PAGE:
Aside from the usual tomfoolery on April 1st this day holds significance for the doulas of National Capital Doulas for another reason. National Capital Doulas (NCD) was born on April 1st, 2015. Likely due to the current state of our world I’m feeling nostalgic and reflective today so come along with me while I take you back through how we began and our journey to now.
Originally NCD was an idea sparked between two solo doulas. These doulas met each other very early on in their doula careers and right away clicked due to shared interests, approaches, and perspectives about doula work and how it could be done differently. These two doulas were Amie Scharfe and Danielle James. The relationship as colleagues and friends continued to grow through our days as solo doulas. We backed one another up. We shared ideas, and later shared roles as regional representatives for DoulaCARE* (now Association of Ontario Doulas) for two years. During our time as reps there were many conversations about the strain doula work had on family life, on health, and on quality of life for the doula. We also felt that changes could be made to make it more accessible for families, and to provide the highest level of care possible to them. Ideas began to form and the conversations took on a new life.
In the late winter of 2014 these conversations became more serious and developed a direction forward but we knew the way we wanted to proceed meant needing a third doula to join us. Our attention and thoughts turned to Kamerine Gardam. We met Kamerine through DoulaCARE, we liked her, we knew she had solid training as a doula and felt she had a lot to offer. A conversation and a decision later and NCD was on its way.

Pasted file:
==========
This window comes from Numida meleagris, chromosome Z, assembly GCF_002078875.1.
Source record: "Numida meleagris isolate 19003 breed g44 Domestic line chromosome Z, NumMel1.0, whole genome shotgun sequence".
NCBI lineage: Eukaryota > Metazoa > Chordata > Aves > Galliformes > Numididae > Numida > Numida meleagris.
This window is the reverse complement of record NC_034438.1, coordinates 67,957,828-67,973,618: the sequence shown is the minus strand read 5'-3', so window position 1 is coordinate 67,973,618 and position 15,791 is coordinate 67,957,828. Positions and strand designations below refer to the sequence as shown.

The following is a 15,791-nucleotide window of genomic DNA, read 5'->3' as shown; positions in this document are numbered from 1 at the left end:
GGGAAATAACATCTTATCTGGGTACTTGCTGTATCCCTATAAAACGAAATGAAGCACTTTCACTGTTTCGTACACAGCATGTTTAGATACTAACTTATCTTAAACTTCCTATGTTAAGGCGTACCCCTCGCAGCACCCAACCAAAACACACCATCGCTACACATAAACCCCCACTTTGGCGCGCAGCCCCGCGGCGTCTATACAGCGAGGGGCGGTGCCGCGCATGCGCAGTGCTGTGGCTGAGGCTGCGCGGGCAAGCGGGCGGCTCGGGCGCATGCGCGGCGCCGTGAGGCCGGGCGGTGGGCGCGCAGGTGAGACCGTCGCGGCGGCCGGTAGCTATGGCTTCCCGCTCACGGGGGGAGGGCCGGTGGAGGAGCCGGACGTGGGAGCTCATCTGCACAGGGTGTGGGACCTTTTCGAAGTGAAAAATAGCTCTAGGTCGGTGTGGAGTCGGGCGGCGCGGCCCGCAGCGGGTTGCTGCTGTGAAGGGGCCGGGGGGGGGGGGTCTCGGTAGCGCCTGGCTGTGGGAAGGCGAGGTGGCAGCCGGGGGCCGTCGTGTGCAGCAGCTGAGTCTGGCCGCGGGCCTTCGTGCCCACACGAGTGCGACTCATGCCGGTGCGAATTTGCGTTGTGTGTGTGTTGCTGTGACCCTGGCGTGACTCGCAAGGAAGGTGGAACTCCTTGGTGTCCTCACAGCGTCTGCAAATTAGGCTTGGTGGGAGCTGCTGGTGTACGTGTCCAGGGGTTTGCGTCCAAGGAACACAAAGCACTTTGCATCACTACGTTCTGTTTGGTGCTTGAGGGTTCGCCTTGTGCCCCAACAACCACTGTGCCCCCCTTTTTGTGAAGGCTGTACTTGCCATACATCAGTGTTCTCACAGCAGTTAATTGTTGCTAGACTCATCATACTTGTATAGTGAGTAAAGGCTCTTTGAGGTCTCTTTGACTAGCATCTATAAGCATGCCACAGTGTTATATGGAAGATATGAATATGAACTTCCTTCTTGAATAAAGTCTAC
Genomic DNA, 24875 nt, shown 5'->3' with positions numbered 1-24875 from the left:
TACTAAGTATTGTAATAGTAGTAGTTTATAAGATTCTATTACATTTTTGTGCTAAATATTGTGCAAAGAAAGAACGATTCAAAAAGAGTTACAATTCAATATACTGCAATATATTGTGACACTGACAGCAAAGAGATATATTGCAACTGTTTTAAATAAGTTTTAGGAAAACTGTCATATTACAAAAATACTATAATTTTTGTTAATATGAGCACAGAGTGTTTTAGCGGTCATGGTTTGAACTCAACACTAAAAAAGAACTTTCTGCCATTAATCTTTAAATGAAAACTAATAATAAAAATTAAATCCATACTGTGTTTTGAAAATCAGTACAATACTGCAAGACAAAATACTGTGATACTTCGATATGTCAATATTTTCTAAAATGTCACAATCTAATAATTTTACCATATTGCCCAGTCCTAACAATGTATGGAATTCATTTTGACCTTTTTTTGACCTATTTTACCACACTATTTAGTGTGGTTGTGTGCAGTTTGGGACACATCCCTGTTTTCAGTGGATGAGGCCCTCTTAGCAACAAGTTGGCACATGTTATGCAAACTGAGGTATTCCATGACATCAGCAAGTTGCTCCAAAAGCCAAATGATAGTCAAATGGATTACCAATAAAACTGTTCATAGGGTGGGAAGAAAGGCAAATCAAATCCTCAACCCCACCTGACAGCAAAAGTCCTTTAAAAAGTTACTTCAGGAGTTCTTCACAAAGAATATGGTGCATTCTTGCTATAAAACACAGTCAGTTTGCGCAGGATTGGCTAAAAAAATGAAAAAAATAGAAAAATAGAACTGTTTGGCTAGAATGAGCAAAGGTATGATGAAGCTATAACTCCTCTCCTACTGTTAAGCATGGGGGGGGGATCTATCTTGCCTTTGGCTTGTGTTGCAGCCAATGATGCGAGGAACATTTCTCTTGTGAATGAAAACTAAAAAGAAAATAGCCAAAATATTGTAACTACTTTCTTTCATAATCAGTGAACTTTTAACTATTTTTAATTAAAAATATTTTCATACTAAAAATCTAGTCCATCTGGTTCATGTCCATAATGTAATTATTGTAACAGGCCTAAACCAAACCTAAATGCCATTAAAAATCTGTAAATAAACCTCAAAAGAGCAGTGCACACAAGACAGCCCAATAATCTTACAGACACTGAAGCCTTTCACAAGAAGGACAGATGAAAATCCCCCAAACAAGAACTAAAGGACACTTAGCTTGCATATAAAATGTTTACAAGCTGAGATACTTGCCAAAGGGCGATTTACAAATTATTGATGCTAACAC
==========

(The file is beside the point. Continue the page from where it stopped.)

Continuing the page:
The Real Work Begins
We worked together to build and develop our business model. Names, taglines, logo and branding all came online. Back end systems were cultivated, many of which still stand today. Social media blossomed, a webpage was developed, resources were built and compiled, clients were signed, trainings were taken and new services were offered. We were doing it. Our vision of team focused care in doula work was born and it thrived. Our client families loved it. We could provide them with a different level of care and guarantees that aren’t possible when working solo. NCD was our baby – crafted out of trust, heart, and a desire to do better.
As often happens in life sometimes we come to a place of having to choose. Sometimes those choices are hard, but necessary. Kamerine was with us until the end of 2016, then returned to her position with the federal government. Knowing that her absence would change how we operated Danielle and I decided to make the leap we had been toying with and we brought on other doulas as independent contractors and officially became a doula agency. The first of its kind in Ottawa. We continued to grow, we were busy, Danielle and I had to outsource some of our workload and we continued to tweak how we supported our client families. Again, life changed direction and Danielle moved away from NCD in the fall of 2018.
NCD of Today
Amie is now the sole owner of National Capital Doulas. The NCD of today is a team of four birth and postpartum doulas. We offer a number of services that are tailored and crafted to best meet the needs of our client families. We’ve weathered some storms along the way to come out the other side stronger, more determined, and focused. COVID-19 is another of these storms – which we will weather. We rally as we always do and move fast and focused behind the scenes to adapt what we do to keep pace with the ongoing changes. One thing has never changed throughout all of this – those original three women and the women today are all deeply committed to what we do. Every choice, every decision is made with the needs of our families, our client families, and the doulas foremost in mind.
Together with the current team, Andria Bell, Jennifer Cameron, and Norah Lynn Paddock we continue the legacy started by those three women with an idea and a great vision.
*DoulaCARE was a provincial non-profit for doulas in Ontario. It served as as registry and also as an educational and advocacy body for Ontario based birth and postpartum doulas. The organization was subsequently rebranded to Association of Ontario Doulas and serves the same mission currently.